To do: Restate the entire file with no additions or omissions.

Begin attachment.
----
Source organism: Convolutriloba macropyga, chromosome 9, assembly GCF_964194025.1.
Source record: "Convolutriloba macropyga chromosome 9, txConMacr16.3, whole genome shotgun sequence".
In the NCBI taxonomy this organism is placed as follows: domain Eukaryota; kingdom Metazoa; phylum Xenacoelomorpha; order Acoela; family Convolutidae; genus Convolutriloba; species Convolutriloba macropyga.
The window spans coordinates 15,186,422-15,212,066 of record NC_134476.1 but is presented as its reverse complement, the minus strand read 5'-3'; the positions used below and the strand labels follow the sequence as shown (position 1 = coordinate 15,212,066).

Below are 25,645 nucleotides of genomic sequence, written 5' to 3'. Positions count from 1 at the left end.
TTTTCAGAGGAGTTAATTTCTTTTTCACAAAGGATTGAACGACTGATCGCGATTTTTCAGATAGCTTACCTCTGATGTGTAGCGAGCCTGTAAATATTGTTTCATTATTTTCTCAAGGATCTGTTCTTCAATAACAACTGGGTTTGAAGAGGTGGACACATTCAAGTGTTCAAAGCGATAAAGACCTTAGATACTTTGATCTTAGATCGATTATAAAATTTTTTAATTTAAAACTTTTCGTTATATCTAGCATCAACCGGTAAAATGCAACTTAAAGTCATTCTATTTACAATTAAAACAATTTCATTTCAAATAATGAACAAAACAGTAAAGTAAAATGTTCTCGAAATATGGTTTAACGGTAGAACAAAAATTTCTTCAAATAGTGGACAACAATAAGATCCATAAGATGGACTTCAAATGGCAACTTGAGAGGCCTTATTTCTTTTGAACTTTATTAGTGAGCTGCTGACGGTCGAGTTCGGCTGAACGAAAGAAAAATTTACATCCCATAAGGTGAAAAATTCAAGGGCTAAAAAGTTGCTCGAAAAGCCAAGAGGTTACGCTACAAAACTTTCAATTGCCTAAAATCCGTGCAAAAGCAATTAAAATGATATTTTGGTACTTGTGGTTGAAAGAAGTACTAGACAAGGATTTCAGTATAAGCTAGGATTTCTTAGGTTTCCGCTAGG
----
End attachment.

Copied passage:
Source organism: Convolutriloba macropyga, chromosome 9, assembly GCF_964194025.1.
Source record: "Convolutriloba macropyga chromosome 9, txConMacr16.3, whole genome shotgun sequence".
In the NCBI taxonomy this organism is placed as follows: domain Eukaryota; kingdom Metazoa; phylum Xenacoelomorpha; order Acoela; family Convolutidae; genus Convolutriloba; species Convolutriloba macropyga.
The window spans coordinates 15,186,422-15,212,066 of record NC_134476.1 but is presented as its reverse complement, the minus strand read 5'-3'; the positions used below and the strand labels follow the sequence as shown (position 1 = coordinate 15,212,066).

Below are 25,645 nucleotides of genomic sequence, written 5' to 3'. Positions count from 1 at the left end.
TTTTCAGAGGAGTTAATTTCTTTTTCACAAAGGATTGAACGACTGATCGCGATTTTTCAGATAGCTTACCTCTGATGTGTAGCGAGCCTGTAAATATTGTTTCATTATTTTCTCAAGGATCTGTTCTTCAATAACAACTGGGTTTGAAGAGGTGGACACATTCAAGTGTTCAAAGCGATAAAGACCTTAGATACTTTGATCTTAGATCGATTATAAAATTTTTTAATTTAAAACTTTTCGTTATATCTAGCATCAACCGGTAAAATGCAACTTAAAGTCATTCTATTTACAATTAAAACAATTTCATTTCAAATAATGAACAAAACAGTAAAGTAAAATGTTCTCGAAATATGGTTTAACGGTAGAACAAAAATTTCTTCAAATAGTGGACAACAATAAGATCCATAAGATGGACTTCAAATGGCAACTTGAGAGGCCTTATTTCTTTTGAACTTTATTAGTGAGCTGCTGACGGTCGAGTTCGGCTGAACGAAAGAAAAATTTACATCCCATAAGGTGAAAAATTCAAGGGCTAAAAAGTTGCTCGAAAAGCCAAGAGGTTACGCTACAAAACTTTCAATTGCCTAAAATCCGTGCAAAAGCAATTAAAATGATATTTTGGTACTTGTGGTTGAAAGAAGTACTAGACAAGGATTTCAGTATAAGCTAGGATTTCTTAGGTTTCCGCTAGG